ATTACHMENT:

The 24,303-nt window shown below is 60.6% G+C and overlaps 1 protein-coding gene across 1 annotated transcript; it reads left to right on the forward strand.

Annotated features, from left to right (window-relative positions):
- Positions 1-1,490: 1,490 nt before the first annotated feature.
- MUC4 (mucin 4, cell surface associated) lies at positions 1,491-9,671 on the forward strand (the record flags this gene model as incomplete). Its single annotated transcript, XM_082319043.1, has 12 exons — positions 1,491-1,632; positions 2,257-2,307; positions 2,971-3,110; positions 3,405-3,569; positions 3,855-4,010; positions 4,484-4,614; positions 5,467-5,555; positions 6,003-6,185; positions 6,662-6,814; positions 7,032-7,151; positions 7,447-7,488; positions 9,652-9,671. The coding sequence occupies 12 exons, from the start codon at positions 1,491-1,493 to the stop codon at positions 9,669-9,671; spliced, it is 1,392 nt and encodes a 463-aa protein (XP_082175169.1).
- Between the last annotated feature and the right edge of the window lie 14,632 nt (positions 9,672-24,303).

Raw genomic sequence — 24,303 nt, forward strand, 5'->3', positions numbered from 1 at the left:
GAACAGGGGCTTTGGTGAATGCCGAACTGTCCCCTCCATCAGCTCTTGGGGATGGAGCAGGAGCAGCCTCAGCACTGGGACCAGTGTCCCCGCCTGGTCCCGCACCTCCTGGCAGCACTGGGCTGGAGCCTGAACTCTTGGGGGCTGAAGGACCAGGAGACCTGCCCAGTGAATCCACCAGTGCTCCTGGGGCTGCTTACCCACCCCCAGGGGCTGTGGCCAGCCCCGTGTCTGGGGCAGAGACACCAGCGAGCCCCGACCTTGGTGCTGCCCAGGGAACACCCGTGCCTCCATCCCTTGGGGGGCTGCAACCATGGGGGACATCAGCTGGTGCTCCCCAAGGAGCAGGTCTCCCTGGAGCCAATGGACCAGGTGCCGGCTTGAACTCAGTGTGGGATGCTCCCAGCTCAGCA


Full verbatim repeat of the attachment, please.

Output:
The 24,303-nt window shown below is 60.6% G+C and overlaps 1 protein-coding gene across 1 annotated transcript; it reads left to right on the forward strand.

Annotated features, from left to right (window-relative positions):
- Positions 1-1,490: 1,490 nt before the first annotated feature.
- MUC4 (mucin 4, cell surface associated) lies at positions 1,491-9,671 on the forward strand (the record flags this gene model as incomplete). Its single annotated transcript, XM_082319043.1, has 12 exons — positions 1,491-1,632; positions 2,257-2,307; positions 2,971-3,110; positions 3,405-3,569; positions 3,855-4,010; positions 4,484-4,614; positions 5,467-5,555; positions 6,003-6,185; positions 6,662-6,814; positions 7,032-7,151; positions 7,447-7,488; positions 9,652-9,671. The coding sequence occupies 12 exons, from the start codon at positions 1,491-1,493 to the stop codon at positions 9,669-9,671; spliced, it is 1,392 nt and encodes a 463-aa protein (XP_082175169.1).
- Between the last annotated feature and the right edge of the window lie 14,632 nt (positions 9,672-24,303).

Raw genomic sequence — 24,303 nt, forward strand, 5'->3', positions numbered from 1 at the left:
GAACAGGGGCTTTGGTGAATGCCGAACTGTCCCCTCCATCAGCTCTTGGGGATGGAGCAGGAGCAGCCTCAGCACTGGGACCAGTGTCCCCGCCTGGTCCCGCACCTCCTGGCAGCACTGGGCTGGAGCCTGAACTCTTGGGGGCTGAAGGACCAGGAGACCTGCCCAGTGAATCCACCAGTGCTCCTGGGGCTGCTTACCCACCCCCAGGGGCTGTGGCCAGCCCCGTGTCTGGGGCAGAGACACCAGCGAGCCCCGACCTTGGTGCTGCCCAGGGAACACCCGTGCCTCCATCCCTTGGGGGGCTGCAACCATGGGGGACATCAGCTGGTGCTCCCCAAGGAGCAGGTCTCCCTGGAGCCAATGGACCAGGTGCCGGCTTGAACTCAGTGTGGGATGCTCCCAGCTCAGCA